What was the control?

A recent study at Columbia University found that children raised by working mothers were no worse off in cognitive ability than children of working mothers. It was decided that the added family income compensated for less parantal care. I want to know how they made the comparison.

Let me take a hypothetical example. Two married mothers whose husbands make exactly the same income have children. Child care is expensive and the decision to work is based partly on income. Woman A is better educated or more intelligent than woman B (or both.) When woman A works she makes enough money to cover child care, transportation, her working wardrobe, and still have a reasonable amount of money left over. Woman B discovers she is working full time to make very little net gain of income. She stays home, because it is hardly worth her while to work. She cuts coupons, shops sales and makes do, but she is not a working mother.

In the ordinary course of events we would expect Woman A’s children to do better, because their mother is brighter. If my comparison is unreasonable, because there are bright women who choose to stay home, ask what it is about them that caused them to make that choice. No one randomly selected women and told half to be stay-at-home mothers and half to be working mothers. We don’t know if the very thing that caused them to make that decision might have an impact on the children’s intelligence.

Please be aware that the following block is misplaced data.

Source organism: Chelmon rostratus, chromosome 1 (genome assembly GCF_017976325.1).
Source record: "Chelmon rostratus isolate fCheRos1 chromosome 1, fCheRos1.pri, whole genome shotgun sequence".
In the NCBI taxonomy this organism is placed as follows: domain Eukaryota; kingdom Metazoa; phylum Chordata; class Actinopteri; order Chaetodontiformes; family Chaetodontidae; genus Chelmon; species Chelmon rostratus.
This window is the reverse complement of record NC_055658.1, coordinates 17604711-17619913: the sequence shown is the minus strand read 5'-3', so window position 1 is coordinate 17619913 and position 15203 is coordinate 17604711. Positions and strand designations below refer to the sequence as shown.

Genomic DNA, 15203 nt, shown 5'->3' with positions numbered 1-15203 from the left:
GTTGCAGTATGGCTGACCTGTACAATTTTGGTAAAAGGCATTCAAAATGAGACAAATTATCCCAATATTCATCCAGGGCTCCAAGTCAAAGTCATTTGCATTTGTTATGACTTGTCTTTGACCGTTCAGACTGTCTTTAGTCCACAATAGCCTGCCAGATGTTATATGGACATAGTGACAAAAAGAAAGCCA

The study might have yielded valid results, but it might not have, because there are too many variables that it is impossible to account for. We still don’t know if working mothers raise children who are less intelligent.

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